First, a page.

```

Now, run fitting, forecasting, and ploting:

```
rstanmodel = rlgt(train, seasonality=frequency(theDataSet),
level.method="seasAvg",
control=rlgt.control(NUM_OF_ITER=10000))
forec = forecast(rstanmodel, h = length(actuals))
plot(forec, main="AirPassengers by SGT, numeric input")
xs=seq(from=length(train)+1,to=length(train)+ length(actuals))
lines(xs,actuals, col=1, type='b')
```

Note that we needed to supply the *seasonality* bacause
although AirPassengers is an object of class ts(), with frequency 12,
any subsetting, as done above to get train and actuals, converts the
data into pure numeric vectors. Let’s convert them back into time series
and run the whole cycle again:

```
tspOrg = tsp(theDataSet)
train=ts(train, start=tspOrg[1], frequency=tspOrg[3])
tspt=tsp(train)
actuals=ts(actuals, start=tspt[2]+1/tspt[3], frequency=tspt[3])
rstanmodel = rlgt(train,
level.method="seasAvg", seasonality.type="generalized",
control=rlgt.control(NUM_OF_ITER=10000, MAX_NUM_OF_REPEATS=1))
forec = forecast(rstanmodel, h = length(actuals))
plot(forec, main="AirPassengers by SGT")
lines(actuals, lwd=2)
```

Now we do not need to specify *seasonality* - it can be
extracted from the input time series. Also, plots are easier to produce
and look nicer:

In both cases we used “seasAvg” method for calculating the level. It is
a good alternative to the default Holt-Winters-style formula for the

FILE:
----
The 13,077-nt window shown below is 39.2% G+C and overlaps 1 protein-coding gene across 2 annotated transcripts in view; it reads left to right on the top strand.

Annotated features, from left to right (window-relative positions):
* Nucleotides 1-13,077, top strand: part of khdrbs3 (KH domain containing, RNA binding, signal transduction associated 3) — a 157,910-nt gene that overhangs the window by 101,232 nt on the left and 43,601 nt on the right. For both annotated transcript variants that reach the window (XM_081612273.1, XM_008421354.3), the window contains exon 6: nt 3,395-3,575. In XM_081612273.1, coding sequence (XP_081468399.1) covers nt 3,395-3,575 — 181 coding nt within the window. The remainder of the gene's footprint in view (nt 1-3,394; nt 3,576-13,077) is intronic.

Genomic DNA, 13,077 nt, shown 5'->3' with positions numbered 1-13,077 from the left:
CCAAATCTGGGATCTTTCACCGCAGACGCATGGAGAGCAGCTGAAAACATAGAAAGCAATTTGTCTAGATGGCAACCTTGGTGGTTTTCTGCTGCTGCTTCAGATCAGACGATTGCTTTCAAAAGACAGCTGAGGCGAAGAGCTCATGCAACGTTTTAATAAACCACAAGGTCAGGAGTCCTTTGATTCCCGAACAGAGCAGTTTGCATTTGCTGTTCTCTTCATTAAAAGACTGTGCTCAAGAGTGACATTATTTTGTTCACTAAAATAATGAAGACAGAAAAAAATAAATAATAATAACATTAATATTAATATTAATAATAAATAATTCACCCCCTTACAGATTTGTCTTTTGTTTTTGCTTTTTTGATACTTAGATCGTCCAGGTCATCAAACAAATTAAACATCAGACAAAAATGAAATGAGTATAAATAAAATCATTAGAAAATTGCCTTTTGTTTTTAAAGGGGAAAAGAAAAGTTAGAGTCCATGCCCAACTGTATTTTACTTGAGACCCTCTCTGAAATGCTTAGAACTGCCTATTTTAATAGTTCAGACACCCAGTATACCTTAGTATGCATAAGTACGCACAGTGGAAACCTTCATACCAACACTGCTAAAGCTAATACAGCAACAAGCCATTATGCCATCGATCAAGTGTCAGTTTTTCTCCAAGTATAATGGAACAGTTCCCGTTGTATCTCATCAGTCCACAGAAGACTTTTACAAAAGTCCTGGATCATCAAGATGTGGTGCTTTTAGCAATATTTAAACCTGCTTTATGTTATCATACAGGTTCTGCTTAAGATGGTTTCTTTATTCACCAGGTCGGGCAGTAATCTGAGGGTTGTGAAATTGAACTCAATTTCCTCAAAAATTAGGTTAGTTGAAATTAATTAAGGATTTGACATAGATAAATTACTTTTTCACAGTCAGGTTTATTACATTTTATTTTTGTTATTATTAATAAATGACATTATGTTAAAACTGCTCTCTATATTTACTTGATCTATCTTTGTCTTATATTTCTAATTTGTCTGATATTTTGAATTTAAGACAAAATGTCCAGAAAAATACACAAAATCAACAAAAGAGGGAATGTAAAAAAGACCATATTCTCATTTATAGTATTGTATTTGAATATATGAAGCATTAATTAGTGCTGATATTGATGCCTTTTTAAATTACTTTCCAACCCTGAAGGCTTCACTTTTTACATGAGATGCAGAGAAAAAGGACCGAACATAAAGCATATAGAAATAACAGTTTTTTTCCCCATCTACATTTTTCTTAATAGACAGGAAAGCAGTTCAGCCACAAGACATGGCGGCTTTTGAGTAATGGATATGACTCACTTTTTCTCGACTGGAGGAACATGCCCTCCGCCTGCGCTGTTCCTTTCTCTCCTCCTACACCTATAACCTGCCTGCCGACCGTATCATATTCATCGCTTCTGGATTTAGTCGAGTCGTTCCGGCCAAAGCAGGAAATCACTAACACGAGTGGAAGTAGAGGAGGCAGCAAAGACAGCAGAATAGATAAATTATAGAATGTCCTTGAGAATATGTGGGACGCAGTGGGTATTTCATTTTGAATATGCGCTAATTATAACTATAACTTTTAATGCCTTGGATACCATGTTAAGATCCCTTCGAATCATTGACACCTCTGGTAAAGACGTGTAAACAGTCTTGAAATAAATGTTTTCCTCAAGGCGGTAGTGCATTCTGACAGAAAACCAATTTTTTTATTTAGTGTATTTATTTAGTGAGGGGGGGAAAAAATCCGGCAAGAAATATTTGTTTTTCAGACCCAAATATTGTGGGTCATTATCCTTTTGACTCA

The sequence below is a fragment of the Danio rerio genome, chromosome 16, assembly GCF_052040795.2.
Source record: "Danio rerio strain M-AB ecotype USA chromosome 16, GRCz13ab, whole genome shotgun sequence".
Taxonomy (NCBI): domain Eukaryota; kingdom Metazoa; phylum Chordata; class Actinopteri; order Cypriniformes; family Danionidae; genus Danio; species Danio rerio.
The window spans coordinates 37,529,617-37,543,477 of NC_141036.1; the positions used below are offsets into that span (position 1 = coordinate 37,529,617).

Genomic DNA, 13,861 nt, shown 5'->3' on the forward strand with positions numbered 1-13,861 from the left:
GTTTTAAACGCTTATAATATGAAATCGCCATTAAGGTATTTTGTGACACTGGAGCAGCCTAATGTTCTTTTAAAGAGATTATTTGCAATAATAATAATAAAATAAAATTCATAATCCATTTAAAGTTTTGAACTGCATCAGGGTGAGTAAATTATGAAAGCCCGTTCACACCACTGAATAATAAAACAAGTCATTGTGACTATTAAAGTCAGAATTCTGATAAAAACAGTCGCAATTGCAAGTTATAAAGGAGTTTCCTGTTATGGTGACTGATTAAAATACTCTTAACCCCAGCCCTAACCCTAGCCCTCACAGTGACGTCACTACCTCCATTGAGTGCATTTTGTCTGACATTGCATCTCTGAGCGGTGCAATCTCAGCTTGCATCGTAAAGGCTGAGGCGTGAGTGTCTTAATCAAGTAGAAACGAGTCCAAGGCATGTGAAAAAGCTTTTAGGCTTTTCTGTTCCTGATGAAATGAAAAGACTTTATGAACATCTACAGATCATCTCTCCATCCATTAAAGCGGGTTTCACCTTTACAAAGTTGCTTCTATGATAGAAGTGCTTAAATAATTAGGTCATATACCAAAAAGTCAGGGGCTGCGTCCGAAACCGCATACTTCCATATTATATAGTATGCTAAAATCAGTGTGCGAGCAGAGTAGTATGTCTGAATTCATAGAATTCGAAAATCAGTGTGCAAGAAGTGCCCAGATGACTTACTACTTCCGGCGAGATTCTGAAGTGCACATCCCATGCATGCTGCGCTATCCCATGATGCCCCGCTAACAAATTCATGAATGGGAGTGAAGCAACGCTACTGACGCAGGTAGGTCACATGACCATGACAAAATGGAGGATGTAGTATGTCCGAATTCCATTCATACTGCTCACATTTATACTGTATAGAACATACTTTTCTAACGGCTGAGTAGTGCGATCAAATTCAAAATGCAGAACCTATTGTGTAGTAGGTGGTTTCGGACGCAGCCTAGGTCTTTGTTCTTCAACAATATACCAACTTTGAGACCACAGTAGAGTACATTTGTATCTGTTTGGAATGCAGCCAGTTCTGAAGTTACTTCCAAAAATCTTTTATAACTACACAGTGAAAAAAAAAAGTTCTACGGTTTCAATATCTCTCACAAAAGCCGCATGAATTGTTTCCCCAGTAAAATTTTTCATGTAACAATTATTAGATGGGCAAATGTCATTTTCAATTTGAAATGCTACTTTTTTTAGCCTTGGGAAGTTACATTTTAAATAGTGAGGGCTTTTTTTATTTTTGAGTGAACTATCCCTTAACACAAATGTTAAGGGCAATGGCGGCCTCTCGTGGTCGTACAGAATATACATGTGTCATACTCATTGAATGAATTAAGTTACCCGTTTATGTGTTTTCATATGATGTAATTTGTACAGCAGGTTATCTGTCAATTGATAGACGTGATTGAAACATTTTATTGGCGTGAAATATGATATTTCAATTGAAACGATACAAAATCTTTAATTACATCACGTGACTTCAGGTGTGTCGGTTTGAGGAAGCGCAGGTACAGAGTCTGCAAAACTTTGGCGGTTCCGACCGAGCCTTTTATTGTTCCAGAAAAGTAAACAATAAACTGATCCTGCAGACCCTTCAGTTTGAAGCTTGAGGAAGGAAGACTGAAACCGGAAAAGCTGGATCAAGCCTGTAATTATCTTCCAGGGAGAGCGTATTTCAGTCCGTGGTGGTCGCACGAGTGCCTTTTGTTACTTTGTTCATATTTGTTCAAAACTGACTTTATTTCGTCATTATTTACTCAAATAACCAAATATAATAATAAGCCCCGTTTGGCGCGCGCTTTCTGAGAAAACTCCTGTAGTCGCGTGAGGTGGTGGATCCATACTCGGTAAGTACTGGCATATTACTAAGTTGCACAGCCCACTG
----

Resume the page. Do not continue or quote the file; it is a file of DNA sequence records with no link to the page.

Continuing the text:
level update in situations, where the trend is stable or changing in a
stable manner. It can speed up calculations without reducing accuracy.
In the second run we also used the generalized seasonality, for
description see the GT_models vignette.

Multi-seasonal time series, for example half-hourly data of
electricity usage that has both daily (48) and weekly seasonalities
(48*7), can be modelled with SGT using *seasonality* equal to the
largest frequency of the series, here 336. We will demonstrate the
method by using the Taylor data set and forecasting one week ahead:

```
if (.Platform$OS.type=="windows") memory.limit(10000)
theDataSet=taylor
seasonality=frequency(theDataSet) #larger seasonality, 336
horizon=seasonality
train=theDataSet[1:(2*seasonality)] #using first two weeks
actuals=theDataSet[(2*seasonality+1):(2*seasonality+horizon)] #to forecast the third one
```

The class(taylor) is “msts” “ts”, but class(train) is “msts” “integer”. We want to convert train and actuals to “full” msts objects, with both seasonalities:

```
train=msts(train, seasonal.periods=attributes(taylor)$msts)
tspx = tsp(train)
actuals=msts(actuals, seasonal.periods=attributes(taylor)$msts, start=tspx[2] + 1/seasonality)
```

Now fitting. Because *seasonality2* is not specified, a single
seasonality model (of seasonality equal to the largest seasonality, 336)
will be used.

```
rstanmodel = rlgt(train,
level.method="seasAvg",
control=rlgt.control(NUM_OF_ITER=10000, MAX_NUM_OF_REPEATS=1),
verbose=TRUE)
forec= forecast(rstanmodel, h = length(actuals))
plot(forec, main="Taylor by SGT")
lines(actuals, lwd=2)
```

Now you can go and relax for a while, this will take some time :-) Once you are back, recharged, you should see a graph similar to the one below: